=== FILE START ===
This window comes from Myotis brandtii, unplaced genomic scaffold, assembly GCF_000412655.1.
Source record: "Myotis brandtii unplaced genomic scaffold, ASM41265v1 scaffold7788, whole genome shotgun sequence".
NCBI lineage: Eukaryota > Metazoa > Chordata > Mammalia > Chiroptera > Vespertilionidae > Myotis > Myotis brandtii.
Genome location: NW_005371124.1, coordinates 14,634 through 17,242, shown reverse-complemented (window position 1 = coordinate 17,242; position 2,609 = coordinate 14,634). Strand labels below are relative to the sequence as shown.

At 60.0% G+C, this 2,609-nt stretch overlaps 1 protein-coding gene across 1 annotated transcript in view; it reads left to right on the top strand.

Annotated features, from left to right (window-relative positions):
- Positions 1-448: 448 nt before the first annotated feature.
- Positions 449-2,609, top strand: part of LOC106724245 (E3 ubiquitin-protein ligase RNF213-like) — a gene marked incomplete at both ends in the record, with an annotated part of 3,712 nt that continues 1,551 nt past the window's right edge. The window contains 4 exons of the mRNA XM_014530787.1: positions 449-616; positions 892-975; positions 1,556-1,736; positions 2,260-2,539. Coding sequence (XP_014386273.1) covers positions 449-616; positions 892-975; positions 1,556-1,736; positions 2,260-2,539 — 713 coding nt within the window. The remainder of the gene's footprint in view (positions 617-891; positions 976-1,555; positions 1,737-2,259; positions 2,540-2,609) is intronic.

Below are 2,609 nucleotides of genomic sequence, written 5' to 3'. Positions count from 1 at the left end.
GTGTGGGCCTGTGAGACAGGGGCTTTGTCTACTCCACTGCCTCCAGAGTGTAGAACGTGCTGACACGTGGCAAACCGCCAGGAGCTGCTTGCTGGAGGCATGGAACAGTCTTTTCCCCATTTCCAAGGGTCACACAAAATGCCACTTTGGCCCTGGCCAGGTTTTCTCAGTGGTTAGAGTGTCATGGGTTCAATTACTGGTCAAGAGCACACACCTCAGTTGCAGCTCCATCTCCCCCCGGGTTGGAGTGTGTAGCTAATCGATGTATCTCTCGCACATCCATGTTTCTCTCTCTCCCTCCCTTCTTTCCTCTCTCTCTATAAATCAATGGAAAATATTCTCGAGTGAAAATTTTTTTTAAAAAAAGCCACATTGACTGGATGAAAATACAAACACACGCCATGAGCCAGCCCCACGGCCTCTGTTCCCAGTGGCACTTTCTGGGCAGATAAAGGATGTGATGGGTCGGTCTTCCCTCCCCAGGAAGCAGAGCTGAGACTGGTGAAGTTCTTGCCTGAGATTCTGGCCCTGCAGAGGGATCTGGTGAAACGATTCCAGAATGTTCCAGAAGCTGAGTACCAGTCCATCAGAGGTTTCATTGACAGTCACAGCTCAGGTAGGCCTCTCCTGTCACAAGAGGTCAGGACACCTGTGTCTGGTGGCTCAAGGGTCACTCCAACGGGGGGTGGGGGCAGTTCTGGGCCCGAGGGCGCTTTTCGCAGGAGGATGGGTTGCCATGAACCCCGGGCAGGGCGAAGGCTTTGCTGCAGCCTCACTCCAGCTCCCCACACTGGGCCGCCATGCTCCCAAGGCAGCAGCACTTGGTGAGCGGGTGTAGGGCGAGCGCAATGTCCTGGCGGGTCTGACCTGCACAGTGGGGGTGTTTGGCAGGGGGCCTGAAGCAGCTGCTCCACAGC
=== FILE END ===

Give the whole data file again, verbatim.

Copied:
This window comes from Myotis brandtii, unplaced genomic scaffold, assembly GCF_000412655.1.
Source record: "Myotis brandtii unplaced genomic scaffold, ASM41265v1 scaffold7788, whole genome shotgun sequence".
NCBI lineage: Eukaryota > Metazoa > Chordata > Mammalia > Chiroptera > Vespertilionidae > Myotis > Myotis brandtii.
Genome location: NW_005371124.1, coordinates 14,634 through 17,242, shown reverse-complemented (window position 1 = coordinate 17,242; position 2,609 = coordinate 14,634). Strand labels below are relative to the sequence as shown.

At 60.0% G+C, this 2,609-nt stretch overlaps 1 protein-coding gene across 1 annotated transcript in view; it reads left to right on the top strand.

Annotated features, from left to right (window-relative positions):
- Positions 1-448: 448 nt before the first annotated feature.
- Positions 449-2,609, top strand: part of LOC106724245 (E3 ubiquitin-protein ligase RNF213-like) — a gene marked incomplete at both ends in the record, with an annotated part of 3,712 nt that continues 1,551 nt past the window's right edge. The window contains 4 exons of the mRNA XM_014530787.1: positions 449-616; positions 892-975; positions 1,556-1,736; positions 2,260-2,539. Coding sequence (XP_014386273.1) covers positions 449-616; positions 892-975; positions 1,556-1,736; positions 2,260-2,539 — 713 coding nt within the window. The remainder of the gene's footprint in view (positions 617-891; positions 976-1,555; positions 1,737-2,259; positions 2,540-2,609) is intronic.

Below are 2,609 nucleotides of genomic sequence, written 5' to 3'. Positions count from 1 at the left end.
GTGTGGGCCTGTGAGACAGGGGCTTTGTCTACTCCACTGCCTCCAGAGTGTAGAACGTGCTGACACGTGGCAAACCGCCAGGAGCTGCTTGCTGGAGGCATGGAACAGTCTTTTCCCCATTTCCAAGGGTCACACAAAATGCCACTTTGGCCCTGGCCAGGTTTTCTCAGTGGTTAGAGTGTCATGGGTTCAATTACTGGTCAAGAGCACACACCTCAGTTGCAGCTCCATCTCCCCCCGGGTTGGAGTGTGTAGCTAATCGATGTATCTCTCGCACATCCATGTTTCTCTCTCTCCCTCCCTTCTTTCCTCTCTCTCTATAAATCAATGGAAAATATTCTCGAGTGAAAATTTTTTTTAAAAAAAGCCACATTGACTGGATGAAAATACAAACACACGCCATGAGCCAGCCCCACGGCCTCTGTTCCCAGTGGCACTTTCTGGGCAGATAAAGGATGTGATGGGTCGGTCTTCCCTCCCCAGGAAGCAGAGCTGAGACTGGTGAAGTTCTTGCCTGAGATTCTGGCCCTGCAGAGGGATCTGGTGAAACGATTCCAGAATGTTCCAGAAGCTGAGTACCAGTCCATCAGAGGTTTCATTGACAGTCACAGCTCAGGTAGGCCTCTCCTGTCACAAGAGGTCAGGACACCTGTGTCTGGTGGCTCAAGGGTCACTCCAACGGGGGGTGGGGGCAGTTCTGGGCCCGAGGGCGCTTTTCGCAGGAGGATGGGTTGCCATGAACCCCGGGCAGGGCGAAGGCTTTGCTGCAGCCTCACTCCAGCTCCCCACACTGGGCCGCCATGCTCCCAAGGCAGCAGCACTTGGTGAGCGGGTGTAGGGCGAGCGCAATGTCCTGGCGGGTCTGACCTGCACAGTGGGGGTGTTTGGCAGGGGGCCTGAAGCAGCTGCTCCACAGC